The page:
It’s about time that the DCEU got back on its feet!
Despite being one of the most popular superheroes ever, Wonder Woman never had her own solo movie. Sure, there was an animated movie back in 2009; a live-action film from 1974; and who could forget Lynda Carter’s TV show which ran from 1975-1979? Other than these examples, I don’t remember any other time Wonder Woman was the star of her own movie/TV show, especially compared to Superman and Batman.
Female-centered superhero movies always flopped, and it’s because the audience didn’t care for the characters since the people behind the films didn’t care enough to make them work. So when Gal Gadot’s Wonder Woman had her cinematic debut in BvS, there was finally a chance to see her in her own film. And now we have it! Wonder Woman officially clocked in for the biggest US opening for a female director, and is, as of now, the queen of the box office. And there’s good reason to all of that: the film was a win not just for the audience, but for good character writing and other female directors. And even if it had some downs, it had plenty of ups.
Wonder Woman is an origin story, recalling Diana’s days in Themyscira and her involvement in WWII. The story doesn’t disappoint and was able to blend in DC’s gritty overall theme with much welcomed humor. Personally, I enjoyed the first and second act much more than I did the third act. Even with the twist at the the third act, it felt rushed to wrap up, but at least it came back with a satisfying ending.
The crew behind the film really worked hard to make Wonder Woman look authentic as a set piece. From the Amazonian armory down to the smoke-filled London, nothing seemed short of vibrancy in color, as all DC films are good at. Despite this, most scenes that used plenty of CGI looked obviously made with CGI. There were also a lot, if not too much, action sequences that used slow-mo effects. It was fine at first, but when every action sequence is slowed down, it could get tiring.
The soundtrack composed by Rupert Gregson-Williams is nothing short of stellar. I’ve been playing the track “Wonder Woman’s Wrath” all day!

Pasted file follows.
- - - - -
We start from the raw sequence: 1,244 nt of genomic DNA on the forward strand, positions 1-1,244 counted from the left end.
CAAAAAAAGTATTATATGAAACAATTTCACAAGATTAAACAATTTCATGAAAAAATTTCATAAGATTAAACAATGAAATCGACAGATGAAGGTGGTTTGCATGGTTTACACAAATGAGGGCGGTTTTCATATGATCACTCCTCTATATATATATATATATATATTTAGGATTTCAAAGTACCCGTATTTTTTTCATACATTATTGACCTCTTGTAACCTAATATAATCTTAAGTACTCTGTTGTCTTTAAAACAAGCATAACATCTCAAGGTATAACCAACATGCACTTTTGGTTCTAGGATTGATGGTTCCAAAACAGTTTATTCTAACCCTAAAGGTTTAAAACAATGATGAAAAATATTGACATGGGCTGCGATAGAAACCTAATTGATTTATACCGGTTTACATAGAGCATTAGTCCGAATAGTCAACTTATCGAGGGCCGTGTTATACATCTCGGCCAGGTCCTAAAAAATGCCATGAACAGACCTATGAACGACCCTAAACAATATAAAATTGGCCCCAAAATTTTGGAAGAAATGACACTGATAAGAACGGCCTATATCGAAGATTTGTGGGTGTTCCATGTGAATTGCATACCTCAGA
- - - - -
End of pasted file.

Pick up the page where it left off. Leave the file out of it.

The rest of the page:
And let’s admit it, Gal Gadot was BORN to play Wonder Woman. This film would’ve been much more different if Diana was played by a different actress. Chris Pine plays as Captain Steve Trevor, the romantic partner of Diana, along with some of my favorites in the movie, Danny Huston (Ludendorff); Robin Wright (Antiope); Saïd Taghmaoui (Sameer). Ludendorff and Dr. Maru were forgettable villains played by really good actors, who couldn’t help but say a few cliche supervillain lines.
Wonder Woman respects its characters. Steve Trevor isn’t turned to a male version of the damsel-in-distress and neither are the men in the film painted as too cowardly to make Wonder Woman seem much better. . Being set in WWII, it gave much perspective to the war and to the people in the war–both from the good and bad sides. While it would’ve been much easier to portray certain characters as wholly bad or wholly good, Wonder Woman takes an honest look at them, and sees them as people who can be both good and bad at the same time.
Yes, Wonder Woman has some problems, but they’re not enough to cast a shadow over the whole movie. Most of the remarks I made are mostly out of personal taste. I know others who enjoyed them. It is definitely an improvement from the DCEU in many ways and is the best female-led superhero movie out there; but it isn’t the best. Even with what I’ve pointed out, this IS one of my favorite superhero movies of all time, and I’d gladly watch it again.
It’s official: The DCEU has been saved by a woman. This film isn’t solely about an agenda, and if that is all that’s keeping you from watching this film–you’re missing out on a legitimately great movie.
Thank you Patty Jenkins, Gal Gadot, and the rest of the cast and crew for making this film. Crossing my fingers for the sequel.